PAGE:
Maximum steady-state current (Imax)

The maximum steady-state current is the rating of the maximum current, normally expressed in amperes (A), allowable to be conducted by an inrush limiting NTC thermistor for an extended period of time.

Maximum surge current

The maximum surge current is the maximum permissible surge current in a circuit and, in conjunction with the maximum peak voltage, determines the minimum required zero-power resistance of the Surge-GardT thermistor required to limit it adequately. See inrush current.

Maximum operating voltage (Vmax)

The maximum operating voltage is the maximum rated voltage, either direct current or 60 Hz RMS alternating current, expressed in volts (VDC or VAC), that a standard PTC thermistor will continuous withstand for an extended period without affecting its normal characteristics.


MIL-T-23648 is the U.S. military’s general specification for thermistors.

Minimum switching current (Is)

The minimum switching current is the minimum amount of current, normally expressed in amperes (A), that, when conducted by a standard PTC thermistor, is required to cause it to switch to its high resistance state.


Mini-SensorT is the trademark name for RTI miniature glass encapsulated thermistors.

Negative temperature coefficient (NTC)

A NTC thermistor is one whose zero-power resistance decreases with an increase in temperature.


Negative temperature coefficient (NTC).

Positive temperature coefficient (PTC)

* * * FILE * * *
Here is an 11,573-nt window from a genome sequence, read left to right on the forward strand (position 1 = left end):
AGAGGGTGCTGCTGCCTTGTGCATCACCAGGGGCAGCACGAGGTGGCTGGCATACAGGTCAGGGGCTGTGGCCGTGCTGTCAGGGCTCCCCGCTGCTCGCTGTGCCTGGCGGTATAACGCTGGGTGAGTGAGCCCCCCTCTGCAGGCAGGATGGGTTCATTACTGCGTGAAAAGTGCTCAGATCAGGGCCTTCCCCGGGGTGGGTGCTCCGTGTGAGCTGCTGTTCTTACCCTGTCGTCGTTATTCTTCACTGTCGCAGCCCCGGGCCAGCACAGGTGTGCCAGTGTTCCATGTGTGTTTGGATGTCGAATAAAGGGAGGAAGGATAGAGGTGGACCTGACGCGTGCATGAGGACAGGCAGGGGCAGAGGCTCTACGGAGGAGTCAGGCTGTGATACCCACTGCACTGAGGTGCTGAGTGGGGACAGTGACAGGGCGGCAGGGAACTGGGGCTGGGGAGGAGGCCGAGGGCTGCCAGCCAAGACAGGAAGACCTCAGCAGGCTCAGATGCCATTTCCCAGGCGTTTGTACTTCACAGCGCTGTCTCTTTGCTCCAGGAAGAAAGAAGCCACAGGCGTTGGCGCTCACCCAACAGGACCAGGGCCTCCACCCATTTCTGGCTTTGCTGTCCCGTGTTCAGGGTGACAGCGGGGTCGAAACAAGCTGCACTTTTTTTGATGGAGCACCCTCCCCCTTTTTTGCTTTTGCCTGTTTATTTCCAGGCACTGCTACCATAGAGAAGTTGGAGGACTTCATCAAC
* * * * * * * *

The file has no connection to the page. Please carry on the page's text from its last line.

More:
A PTC thermistor is one whose zero-power resistance increases with an increase in temperature.


Positive temperature coefficient (PTC) Maximum continuous current (Icc)

Recovery time

The recovery time of a thermistor is the approximate time required for it to cool sufficiently after power is removed and allow it to provide the characteristics required when power is reapplied.

Resistance at maximum current (Rlmax)

The resistance at maximum current is the approximate resistance of an inrush current limiting thermistor, expressed in ohms (ohms), when it is conducting its rated maximum steady-state current.

Resistance ratio characteristic

The resistance ratio characteristic identifies the ratio of the zero-power resistance of a thermistor measured at one temperature to that resistance measured at a different temperature. The resistance ratio characteristic specified in military specification MIL-T-23648 is the resistance measured at 25°C divided by the resistance measured at 125°C.

Resistance-temperature characteristic

The resistance temperature characteristic is the relationship between the zero-power resistance of a thermistor and its body temperature.


Resistance at maximum current (Rlmax).


Zero-power resistance (Rt or Ro).


Zero-power resistance (Rt or Ro).

Silicon PTC thermistor

A silicon PTC thermistor is a type PTC thermistor that has an approximately linear resistance-temperature characteristic and a temperature coefficient of resistance of approximately +0.7%/°C. Silicon PTC thermistors are distinguished from standard PTC thermistors.